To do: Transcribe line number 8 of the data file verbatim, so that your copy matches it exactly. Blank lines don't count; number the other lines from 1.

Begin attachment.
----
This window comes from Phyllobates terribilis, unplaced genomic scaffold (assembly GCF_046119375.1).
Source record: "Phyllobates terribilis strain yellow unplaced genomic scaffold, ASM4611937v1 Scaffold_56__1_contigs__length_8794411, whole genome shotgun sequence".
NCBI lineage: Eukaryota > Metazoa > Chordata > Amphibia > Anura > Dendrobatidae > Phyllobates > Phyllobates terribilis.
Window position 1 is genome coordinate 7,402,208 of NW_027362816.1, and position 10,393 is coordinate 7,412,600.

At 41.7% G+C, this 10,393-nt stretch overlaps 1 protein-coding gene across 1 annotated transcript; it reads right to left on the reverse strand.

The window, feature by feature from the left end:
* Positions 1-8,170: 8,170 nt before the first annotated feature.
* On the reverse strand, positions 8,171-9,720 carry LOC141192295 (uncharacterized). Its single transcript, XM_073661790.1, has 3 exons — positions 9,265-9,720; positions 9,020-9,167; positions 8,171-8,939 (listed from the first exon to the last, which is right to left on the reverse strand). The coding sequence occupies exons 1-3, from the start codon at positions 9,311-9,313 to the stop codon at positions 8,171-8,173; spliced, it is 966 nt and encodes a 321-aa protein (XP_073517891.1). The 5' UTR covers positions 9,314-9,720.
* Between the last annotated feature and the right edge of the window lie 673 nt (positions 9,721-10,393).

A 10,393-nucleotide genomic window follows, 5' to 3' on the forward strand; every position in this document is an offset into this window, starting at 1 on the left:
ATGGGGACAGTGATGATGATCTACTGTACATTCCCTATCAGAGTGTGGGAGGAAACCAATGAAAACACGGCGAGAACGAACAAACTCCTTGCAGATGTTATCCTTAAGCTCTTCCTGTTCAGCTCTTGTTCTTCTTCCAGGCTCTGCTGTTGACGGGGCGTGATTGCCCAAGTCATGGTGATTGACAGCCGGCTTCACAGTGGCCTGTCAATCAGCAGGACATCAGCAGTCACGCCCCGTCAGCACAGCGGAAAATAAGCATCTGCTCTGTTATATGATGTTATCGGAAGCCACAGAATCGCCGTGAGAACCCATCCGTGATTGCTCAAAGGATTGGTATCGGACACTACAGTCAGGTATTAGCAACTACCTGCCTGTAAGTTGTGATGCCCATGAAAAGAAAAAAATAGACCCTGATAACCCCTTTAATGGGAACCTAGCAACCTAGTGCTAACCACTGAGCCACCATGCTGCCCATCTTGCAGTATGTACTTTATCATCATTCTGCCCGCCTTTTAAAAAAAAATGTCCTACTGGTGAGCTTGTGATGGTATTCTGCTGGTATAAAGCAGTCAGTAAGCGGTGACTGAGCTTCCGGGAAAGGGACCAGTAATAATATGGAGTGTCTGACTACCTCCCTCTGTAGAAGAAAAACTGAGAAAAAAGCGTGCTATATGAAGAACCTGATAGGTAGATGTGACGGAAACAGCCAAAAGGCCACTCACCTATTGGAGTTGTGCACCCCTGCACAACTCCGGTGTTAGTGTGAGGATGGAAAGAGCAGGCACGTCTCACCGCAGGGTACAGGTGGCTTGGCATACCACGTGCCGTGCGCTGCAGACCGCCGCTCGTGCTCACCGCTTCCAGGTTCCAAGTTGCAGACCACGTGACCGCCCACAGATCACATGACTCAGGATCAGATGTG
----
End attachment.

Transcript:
* On the reverse strand, positions 8,171-9,720 carry LOC141192295 (uncharacterized). Its single transcript, XM_073661790.1, has 3 exons — positions 9,265-9,720; positions 9,020-9,167; positions 8,171-8,939 (listed from the first exon to the last, which is right to left on the reverse strand). The coding sequence occupies exons 1-3, from the start codon at positions 9,311-9,313 to the stop codon at positions 8,171-8,173; spliced, it is 966 nt and encodes a 321-aa protein (XP_073517891.1). The 5' UTR covers positions 9,314-9,720.